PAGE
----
As a guy who has “been there and done that,” I’ve been offering tons of tips designed to help them find the same satisfaction that I do as a blogger.

Here are three that are worth sharing with all y’all, too:

Quit Calling it Blogging.  Start Calling it Reflection.

Let’s start with a simple truth:  Blogging takes time.  I sit down once a week — usually on Friday nights or Saturday mornings and bang away at the keys for anywhere from 60-90 minutes.  Carving that time out of my daily schedule isn’t any easier for me than it will be for you!  There are plenty of times when I am blogging that I would rather be on the couch with my kid!

So how do I do it?  How do I commit to blogging week after week and year after year?

Perhaps most importantly, I’ve quit calling it blogging — which feels like some kind of self-centered, silly act reserved for people who make their living by selling their ideas — and started calling it reflection.  After all, that’s what I’m really doing every time that I write here on the Radical.  Taking ideas that are mulling around in my mind and working to put them into coherent sentences and paragraphs depends on thinking deeply about what I know about teaching and learning.

Blogging is something that I’m willing to skip when I’m tired or discouraged.  Reflection feeds me and challenges me and makes me a better practitioner.  It’s something I’d NEVER skip.  By recognizing and naming the reflective value of writing, I’ve turned it into a priority — even a pleasure — instead of a chore.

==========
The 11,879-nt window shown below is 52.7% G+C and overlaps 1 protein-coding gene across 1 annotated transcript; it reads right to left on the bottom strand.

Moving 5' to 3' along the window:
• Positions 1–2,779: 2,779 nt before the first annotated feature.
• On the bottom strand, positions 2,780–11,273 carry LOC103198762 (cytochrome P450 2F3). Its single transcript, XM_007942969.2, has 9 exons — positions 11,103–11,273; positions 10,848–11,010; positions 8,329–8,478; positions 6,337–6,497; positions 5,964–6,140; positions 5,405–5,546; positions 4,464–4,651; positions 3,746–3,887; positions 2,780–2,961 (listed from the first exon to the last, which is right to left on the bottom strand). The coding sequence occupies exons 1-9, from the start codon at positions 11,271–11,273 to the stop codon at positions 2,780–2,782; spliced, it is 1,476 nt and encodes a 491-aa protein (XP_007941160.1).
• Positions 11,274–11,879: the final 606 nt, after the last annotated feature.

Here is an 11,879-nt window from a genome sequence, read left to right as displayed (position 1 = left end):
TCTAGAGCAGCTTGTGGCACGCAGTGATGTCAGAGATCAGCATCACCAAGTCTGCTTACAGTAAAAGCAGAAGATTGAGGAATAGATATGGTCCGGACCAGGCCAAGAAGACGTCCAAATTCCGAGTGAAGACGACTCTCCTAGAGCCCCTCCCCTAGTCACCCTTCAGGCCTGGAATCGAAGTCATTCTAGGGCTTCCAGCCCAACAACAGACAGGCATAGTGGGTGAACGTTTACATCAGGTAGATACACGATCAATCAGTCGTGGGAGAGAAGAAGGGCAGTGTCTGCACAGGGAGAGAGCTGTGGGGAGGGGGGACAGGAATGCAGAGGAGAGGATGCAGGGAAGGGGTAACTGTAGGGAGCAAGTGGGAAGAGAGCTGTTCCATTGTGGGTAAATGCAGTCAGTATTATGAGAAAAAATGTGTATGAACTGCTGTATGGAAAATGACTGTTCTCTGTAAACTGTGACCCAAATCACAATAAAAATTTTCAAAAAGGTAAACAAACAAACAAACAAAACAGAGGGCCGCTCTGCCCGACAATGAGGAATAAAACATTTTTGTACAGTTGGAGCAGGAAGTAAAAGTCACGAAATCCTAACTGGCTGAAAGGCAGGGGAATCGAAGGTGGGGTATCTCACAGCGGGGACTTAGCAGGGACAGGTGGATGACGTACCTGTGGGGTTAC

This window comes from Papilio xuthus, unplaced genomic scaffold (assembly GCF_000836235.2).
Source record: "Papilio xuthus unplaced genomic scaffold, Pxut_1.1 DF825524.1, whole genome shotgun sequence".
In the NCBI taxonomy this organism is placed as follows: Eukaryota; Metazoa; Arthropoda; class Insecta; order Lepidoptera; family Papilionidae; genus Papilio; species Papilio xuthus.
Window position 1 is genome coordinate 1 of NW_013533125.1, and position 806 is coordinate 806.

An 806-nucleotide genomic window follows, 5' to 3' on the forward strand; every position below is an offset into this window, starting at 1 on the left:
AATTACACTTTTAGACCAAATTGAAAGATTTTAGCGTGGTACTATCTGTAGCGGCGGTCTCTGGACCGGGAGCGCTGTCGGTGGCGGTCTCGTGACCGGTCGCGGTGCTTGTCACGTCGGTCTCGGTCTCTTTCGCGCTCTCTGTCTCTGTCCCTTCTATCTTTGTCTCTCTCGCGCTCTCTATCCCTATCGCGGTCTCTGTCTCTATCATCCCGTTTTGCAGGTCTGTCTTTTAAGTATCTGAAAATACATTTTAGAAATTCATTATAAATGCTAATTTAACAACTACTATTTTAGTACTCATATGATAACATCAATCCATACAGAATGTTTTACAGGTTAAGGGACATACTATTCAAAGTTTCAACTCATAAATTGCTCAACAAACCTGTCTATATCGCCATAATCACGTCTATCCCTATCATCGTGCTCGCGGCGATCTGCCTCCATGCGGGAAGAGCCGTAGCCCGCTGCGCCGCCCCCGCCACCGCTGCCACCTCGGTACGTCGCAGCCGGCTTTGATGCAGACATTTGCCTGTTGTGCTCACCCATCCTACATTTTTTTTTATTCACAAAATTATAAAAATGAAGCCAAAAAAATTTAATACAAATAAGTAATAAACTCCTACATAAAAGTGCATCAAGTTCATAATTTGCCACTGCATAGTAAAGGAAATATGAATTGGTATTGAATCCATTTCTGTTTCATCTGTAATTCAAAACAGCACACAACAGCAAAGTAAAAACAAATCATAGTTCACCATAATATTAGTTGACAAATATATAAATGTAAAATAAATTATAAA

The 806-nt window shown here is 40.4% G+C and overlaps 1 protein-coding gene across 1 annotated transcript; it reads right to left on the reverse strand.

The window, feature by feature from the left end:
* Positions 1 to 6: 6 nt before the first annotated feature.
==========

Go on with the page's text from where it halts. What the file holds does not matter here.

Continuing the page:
Quit Thinking about an Audience.  YOU are the Audience.

Here’s another simple truth:  The VAST majority of educational bloggers — including ME — are never going to develop a super impressive audience.  Heck — most of us will be lucky if our entries generate 25-30 views on a regular basis.  That’s not because we are awful writers with nothing important to say.  It’s because we live in a world where (1). people are busy and (2). there are TONS of ways to spend our spare time.  Standing out in someone’s already crowded information stream just ain’t all that easy.

That’s why we have to STOP talking about “the power of audience” in motivating bloggers.  If we’re counting on feedback — views, likes, shares, comments — from an external audience to motivate us, we’re going to quit as soon as we spend hours crafting a thoughtful reflection that no one reads.

But there IS an audience who cares and who learns and who grows every time that you write.  Want to find them?  Look in the mirror. Once you recognize that you aren’t writing for someone else — that you are, instead, writing for yourself — then page views won’t leave you discouraged even when they are lower than you’d like them to be.  After all, the only audience that ever really mattered was you to begin with!